San Jose commissioners oppose diverting housing funds
Geraldo Garcia and Graciela Haio collect their belongings amid flood threats on the waterways in San Jose, as they scramble to find shelter in early January 2023. File photo.

San Jose housing commissioners had blistering words for a proposal to divert affordable housing money to shelters and sweeps.

The Housing and Community Development Commission on Thursday voted 6-2 to reject two spending proposals that would divert funds meant for permanent affordable housing to clear and temporarily shelter homeless people living along city waterways. Commissioners Ryan Jasinsky and Roberta Moore were the two no votes.

The decision is only a recommendation to the San Jose City Council, which has final say when it comes up for a vote next month.

“I have not had this kind of reaction to reading a report in a very long time,” Commissioner Huy Tran said at the meeting. “Basically the city is giving up on the idea of actual long-term solutions to homelessness. This is horrendous. This proposal is absolutely ridiculous.”

The city’s draft budget for fiscal year 2024-25 proposes diverting money from Measure E, approved by voters in 2020, that would leave little to no funding for permanent affordable housing. Affordable housing construction is 75% of the property transfer tax’s focus, with 25% going to homelessness prevention, rental assistance and shelters.

Mayor Matt Mahan — whose March budget message shaped the Measure E spending proposals before housing commissioners — pushed to divert affordable housing dollars last year. The council settled on a compromise that still favored affordable housing development over temporary homeless housing, which marked a shift in the fund’s priorities — a direction city leaders are leaning further into this year.

San Jose expects to spend $27 million clearing out the estimated 1,000 homeless people living along creeks and rivers starting next month, in response to orders by the San Francisco Bay Regional Water Quality Control Board due to high pollutant levels. If the city fails to do so, it could face litigation and $60,000 per pollutant in daily fines. Under the current proposal, $15 million in Measure E dollars could pay for waterway sweeps and services.

Affordable housing advocates on Thursday directed their anger at Mahan, whose office responded by welcoming other suggestions.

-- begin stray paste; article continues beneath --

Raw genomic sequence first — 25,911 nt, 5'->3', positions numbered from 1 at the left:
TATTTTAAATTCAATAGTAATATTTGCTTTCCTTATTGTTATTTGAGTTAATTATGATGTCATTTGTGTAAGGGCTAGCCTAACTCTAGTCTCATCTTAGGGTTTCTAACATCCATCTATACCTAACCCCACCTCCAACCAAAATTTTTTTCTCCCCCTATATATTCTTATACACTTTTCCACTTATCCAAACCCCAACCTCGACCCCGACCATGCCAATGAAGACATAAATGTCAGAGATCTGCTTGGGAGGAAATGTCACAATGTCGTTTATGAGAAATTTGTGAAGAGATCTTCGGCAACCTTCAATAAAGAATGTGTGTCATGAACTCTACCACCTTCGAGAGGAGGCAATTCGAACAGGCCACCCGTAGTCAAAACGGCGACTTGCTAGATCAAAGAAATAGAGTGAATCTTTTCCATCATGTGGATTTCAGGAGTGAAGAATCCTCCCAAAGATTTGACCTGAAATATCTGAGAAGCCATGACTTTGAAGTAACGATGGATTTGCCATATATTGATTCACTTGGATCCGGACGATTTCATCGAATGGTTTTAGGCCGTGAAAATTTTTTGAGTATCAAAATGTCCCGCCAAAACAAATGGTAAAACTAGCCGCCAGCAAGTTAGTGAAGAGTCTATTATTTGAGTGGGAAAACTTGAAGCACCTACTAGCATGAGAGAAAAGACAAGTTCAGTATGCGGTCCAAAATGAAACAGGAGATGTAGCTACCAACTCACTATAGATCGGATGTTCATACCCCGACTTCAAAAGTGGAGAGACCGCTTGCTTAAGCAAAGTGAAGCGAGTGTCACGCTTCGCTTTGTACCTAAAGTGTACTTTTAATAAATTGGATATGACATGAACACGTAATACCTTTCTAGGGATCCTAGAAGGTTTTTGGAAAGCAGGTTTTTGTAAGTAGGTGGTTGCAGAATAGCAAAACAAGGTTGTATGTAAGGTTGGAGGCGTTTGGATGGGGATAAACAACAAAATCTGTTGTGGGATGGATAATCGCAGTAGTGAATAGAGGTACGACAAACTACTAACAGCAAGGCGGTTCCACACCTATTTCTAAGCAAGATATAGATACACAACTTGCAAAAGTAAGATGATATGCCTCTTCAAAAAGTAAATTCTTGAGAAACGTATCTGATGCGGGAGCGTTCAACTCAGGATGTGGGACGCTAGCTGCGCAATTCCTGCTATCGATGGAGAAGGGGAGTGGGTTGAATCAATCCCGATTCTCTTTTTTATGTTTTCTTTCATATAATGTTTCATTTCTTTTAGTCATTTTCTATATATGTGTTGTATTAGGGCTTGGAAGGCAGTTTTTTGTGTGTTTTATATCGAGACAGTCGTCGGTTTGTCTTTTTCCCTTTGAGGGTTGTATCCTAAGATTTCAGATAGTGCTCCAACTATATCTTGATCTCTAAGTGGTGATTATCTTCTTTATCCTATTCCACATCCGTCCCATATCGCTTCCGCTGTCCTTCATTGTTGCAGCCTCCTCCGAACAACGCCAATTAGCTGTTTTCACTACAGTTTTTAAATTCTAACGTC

“The city manager’s office didn’t recommend these proposed cuts lightly, but unlike commentators, staff has a legal obligation to propose a balanced budget,” Jim Reed, the mayor’s chief of staff, told San José Spotlight. “If folks don’t like staff’s proposed cuts, they should tell us what cuts they are for that will address our urgent street homelessness crisis and federal mandates to clean up our creeks.”

Commissioner Roma Dawson questioned why long-term homelessness solutions have to be sacrificed. She said the city’s known about water pollution along Coyote Creek and the Guadalupe River for decades. With the Measure E spending proposals, she said she felt “a personal sense of betrayal.”

“We are trying to come up with a quick-fix solution that makes councilmembers’ and their aides’ lives a little easier — but we’re not thinking about a long-term strategy that looks to solve homelessness,” Dawson said.

Jasinsky, one of two commissioners who supported the diversion of funds, said he sympathized with the challenges confronting the city. If city leaders fail to address the waterways’ high pollutant levels, they claim they face litigation and tens of thousands of dollars in fines per day. The city’s hands are tied, he said.

“I understand the frustration, but I don’t think the city has an option here,” Jasinsky said.

Huascar Castro, housing and transportation director of Working Partnerships USA, during public comment gestured to other advocates in the room who campaigned for Measure E.

“It was with the intent of creating these much needed affordable homes. I’d like to remind everyone that,” Castro said.

Commissioner Daniel Finn, the panel’s mobile home tenant representative, said the spending proposals would take money away from building permanent housing to “clean up messes.”

“That’s not what I voted for when I voted for Measure E, and I don’t think it’s what the majority of people voted for,” he said.

Contact Brandon Pho at [email protected] or @brandonphooo on X, formerly known as Twitter.

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